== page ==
Florida asked female students about their menstrual history and handed that data over to a one-year-old company.

Before being allowed to compete, schoolgirls in Florida are asked about their menstrual histories — and as that data increasingly moves to digital platforms, parents and doctors are presenting expressed some serious concerns about this practice.

Asking questions like when students had their first period and when they had their last period is nothing new in Florida. It’s been a question that’s been going on for two decades, and it’s optional.

Historically, however, that has been done on paper forms. This fall, several counties (including Palm Beach, Broward, Hillsborough and Sarasota counties) will transition to a third-party digital platform. And in the post-Roe world, that worries many people.

“I don’t understand why (school districts) need access to that kind of information,” said Dr. Michael Haller, a pediatric endocrinologist based in Gainesville. told The Palm Beach Post. “Definitely like hell would make me pause to fill it with my kids.”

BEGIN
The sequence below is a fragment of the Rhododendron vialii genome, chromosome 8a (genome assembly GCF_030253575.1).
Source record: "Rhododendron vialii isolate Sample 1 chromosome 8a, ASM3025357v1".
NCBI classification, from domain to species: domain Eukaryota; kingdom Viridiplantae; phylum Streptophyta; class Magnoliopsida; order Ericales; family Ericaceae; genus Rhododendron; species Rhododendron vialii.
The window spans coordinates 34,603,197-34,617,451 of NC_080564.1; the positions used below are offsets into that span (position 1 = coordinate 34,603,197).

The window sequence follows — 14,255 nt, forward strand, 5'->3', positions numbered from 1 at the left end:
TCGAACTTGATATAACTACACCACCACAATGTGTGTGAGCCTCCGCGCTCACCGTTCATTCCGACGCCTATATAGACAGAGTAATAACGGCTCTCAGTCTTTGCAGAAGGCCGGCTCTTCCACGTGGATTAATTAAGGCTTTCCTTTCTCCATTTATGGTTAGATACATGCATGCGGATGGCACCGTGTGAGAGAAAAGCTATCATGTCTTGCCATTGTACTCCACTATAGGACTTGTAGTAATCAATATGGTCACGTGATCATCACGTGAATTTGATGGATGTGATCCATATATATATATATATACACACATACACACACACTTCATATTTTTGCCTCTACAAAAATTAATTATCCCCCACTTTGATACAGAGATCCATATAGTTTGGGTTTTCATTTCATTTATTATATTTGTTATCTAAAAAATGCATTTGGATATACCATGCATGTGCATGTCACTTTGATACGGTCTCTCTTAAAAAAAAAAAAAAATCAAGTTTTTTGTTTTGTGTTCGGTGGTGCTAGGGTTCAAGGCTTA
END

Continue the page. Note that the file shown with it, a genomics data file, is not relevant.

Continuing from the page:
In the past, pediatricians said, the last page on a three-page physical assessment form was the most important. That’s where the doctor announces whether the athlete is allowed to participate (and lists any precautions or restrictions). Doctors who work with the Palm Beach school district say it’s the only page that should be shared with the school district. And that’s how it happens in other states, but in Florida, all the medical data goes to schools.

Abortion rights advocates have raised alarm about tracking a woman’s menstrual history since the Supreme Court reverse Roe v. Wade. And sensitive information about minors will be kept by a software company that’s been around for just over a year. (Aktivatewas founded by former AOL CEO and News Corp. executive Jon Miller, will store the data. The company was founded last September.)

Aktivate says all student information will be kept confidential. However, critics note that because the company is not run by a healthcare provider, it is not protected by HIPAA law, so it could be forced to turn data back to state. if subpoenaed.

And the Palm Beach County School District maintains fully submitted medical packages for seven years.

Abortion is illegal in Florida after 15 weeks of gestation. And the state has also follow these steps This year banned therapy for transgender minors, another group that may be affected by questions about menstruation.

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